Michael Drayton

A forest containing most part of Kent, Sussex and Surrey.

To seaward, from the seat where first our song began
Exhaled to the south by the ascending sun,
Four stately wood-nymphs stand on the Sussexian ground,
Great Andredsweld's sometime; who, when she did abound
In circuit and in growth, all other quite suppressed.
But in her wane of pride, as she in strength decreased.
Her nymphs assumed them names, each one to her delight,—
As, Water-Downe, so called of her depressed site:
And Ash-Downe, of those trees that most in her do grow.
Set higher to the Downs, as the other standeth low;
Saint Leonard's, of the seat by which she next is placed
And Whord, that with the like delighteth to be graced.
These forests, as I say, the daughters of the Weald
(That in their heavy breasts had long their griefs concealed).
Foreseeing their decay each hour so fast came on
Under the axe's stroke, fetched many a grievous groan.
When as the anvil's weight and hammer's dreadful sound
Even rent the hollow woods, and shook the queachy ground.
So that the trembling nymphs, oppressed through ghastly fear.
Ran madding to the Downs, with loose dishevelled hair.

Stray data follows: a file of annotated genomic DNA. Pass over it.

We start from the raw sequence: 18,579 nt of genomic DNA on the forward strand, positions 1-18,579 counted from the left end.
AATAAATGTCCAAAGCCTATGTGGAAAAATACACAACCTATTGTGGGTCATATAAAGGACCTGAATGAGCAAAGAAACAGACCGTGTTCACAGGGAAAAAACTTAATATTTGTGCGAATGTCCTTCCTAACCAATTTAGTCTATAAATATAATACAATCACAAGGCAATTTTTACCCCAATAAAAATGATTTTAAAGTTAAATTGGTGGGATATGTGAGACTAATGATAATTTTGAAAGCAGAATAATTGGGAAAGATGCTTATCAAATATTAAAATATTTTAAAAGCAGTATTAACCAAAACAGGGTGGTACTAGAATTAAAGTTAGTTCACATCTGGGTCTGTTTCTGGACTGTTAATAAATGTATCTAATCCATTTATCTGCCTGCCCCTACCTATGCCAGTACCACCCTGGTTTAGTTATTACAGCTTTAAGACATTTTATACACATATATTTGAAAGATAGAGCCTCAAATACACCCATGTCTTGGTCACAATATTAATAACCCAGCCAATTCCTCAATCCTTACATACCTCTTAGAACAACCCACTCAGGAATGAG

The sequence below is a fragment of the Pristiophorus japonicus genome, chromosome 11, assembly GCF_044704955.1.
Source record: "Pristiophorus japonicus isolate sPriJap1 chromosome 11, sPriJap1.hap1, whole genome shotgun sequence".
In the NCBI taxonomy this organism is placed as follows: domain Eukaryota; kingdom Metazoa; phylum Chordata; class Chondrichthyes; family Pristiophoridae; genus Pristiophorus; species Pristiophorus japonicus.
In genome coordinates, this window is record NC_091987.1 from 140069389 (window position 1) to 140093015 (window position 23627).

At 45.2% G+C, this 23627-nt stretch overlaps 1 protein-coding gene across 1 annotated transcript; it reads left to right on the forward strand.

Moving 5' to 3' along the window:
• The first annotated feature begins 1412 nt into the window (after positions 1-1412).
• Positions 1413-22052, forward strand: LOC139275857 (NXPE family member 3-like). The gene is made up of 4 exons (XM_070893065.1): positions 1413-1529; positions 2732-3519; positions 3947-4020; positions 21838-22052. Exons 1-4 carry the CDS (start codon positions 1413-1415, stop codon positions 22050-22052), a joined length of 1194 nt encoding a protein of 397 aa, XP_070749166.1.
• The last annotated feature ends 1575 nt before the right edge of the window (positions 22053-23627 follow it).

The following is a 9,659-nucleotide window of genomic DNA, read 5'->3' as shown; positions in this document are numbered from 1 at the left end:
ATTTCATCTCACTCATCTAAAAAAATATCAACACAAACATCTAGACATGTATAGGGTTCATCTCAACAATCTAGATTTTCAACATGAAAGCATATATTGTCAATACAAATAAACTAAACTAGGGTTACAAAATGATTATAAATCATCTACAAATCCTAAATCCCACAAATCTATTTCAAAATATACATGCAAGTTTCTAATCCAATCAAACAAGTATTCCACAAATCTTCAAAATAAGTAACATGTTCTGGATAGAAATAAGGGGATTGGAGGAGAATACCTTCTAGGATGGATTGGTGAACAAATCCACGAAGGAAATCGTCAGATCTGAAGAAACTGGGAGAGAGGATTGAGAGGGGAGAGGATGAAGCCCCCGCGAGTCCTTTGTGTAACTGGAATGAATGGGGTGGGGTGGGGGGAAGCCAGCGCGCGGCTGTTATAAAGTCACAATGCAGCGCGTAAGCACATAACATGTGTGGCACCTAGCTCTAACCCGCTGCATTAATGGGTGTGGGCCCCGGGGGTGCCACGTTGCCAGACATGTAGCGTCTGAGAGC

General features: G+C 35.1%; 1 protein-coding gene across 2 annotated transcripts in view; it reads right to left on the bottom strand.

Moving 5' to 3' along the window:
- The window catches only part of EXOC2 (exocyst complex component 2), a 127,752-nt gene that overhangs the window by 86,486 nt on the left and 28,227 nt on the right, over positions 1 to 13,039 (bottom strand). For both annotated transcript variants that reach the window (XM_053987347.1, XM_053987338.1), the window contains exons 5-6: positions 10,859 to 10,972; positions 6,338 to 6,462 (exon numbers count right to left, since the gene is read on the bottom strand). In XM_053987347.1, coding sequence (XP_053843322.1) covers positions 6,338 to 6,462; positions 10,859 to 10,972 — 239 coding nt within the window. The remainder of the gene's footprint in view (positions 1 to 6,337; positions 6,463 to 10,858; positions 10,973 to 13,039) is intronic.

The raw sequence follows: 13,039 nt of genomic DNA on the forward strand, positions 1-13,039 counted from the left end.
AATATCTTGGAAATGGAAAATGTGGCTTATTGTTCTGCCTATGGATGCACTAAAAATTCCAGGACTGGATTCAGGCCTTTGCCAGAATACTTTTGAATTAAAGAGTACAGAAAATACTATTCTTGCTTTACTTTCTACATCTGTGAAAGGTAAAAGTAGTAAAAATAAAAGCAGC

The Sylvans that about the neighbouring woods did dwell,
Both in the tufty frith and in the mossy fell.
Forsook their gloomy bowers, and wandered far abroad,
Expelled their quiet seats, and place of their abode.
When labouring carts they saw to hold their daily trade,
Where they in summer wont to sport them in the shade.
Could we, say they, suppose that any would us cherish.
Which suffer (every day) the holiest things to perish?
Or to our daily want to minister supply?
These iron times breed none that mind posterity.
'Tis but in vain to tell what we before have been.
Or changes of the world that we in time have seen;
When, not devising how to spend our wealth with waste,
We to the savage swine let fall our larding mast.
But now, alas, ourselves we have not to sustain.
Nor can our tops suffice to shield our roots from rain.
Jove's oak, the warlike ash, veined elm, the softer beech,
Short hazel, maple plain, light aspe, the bending wych.
Tough holly, and smooth birch, must altogether burn:
What should the builder serve, supplies the forger's turn;
When under public good, base private gain takes hold.
And we poor woeful woods to ruin lastly sold.

Andredsweald was the ancient forest which covered much of South-East England. Ashdown Forest (Ash-Downe in Michael Drayton's poem) is one of the only remnants of this great forest.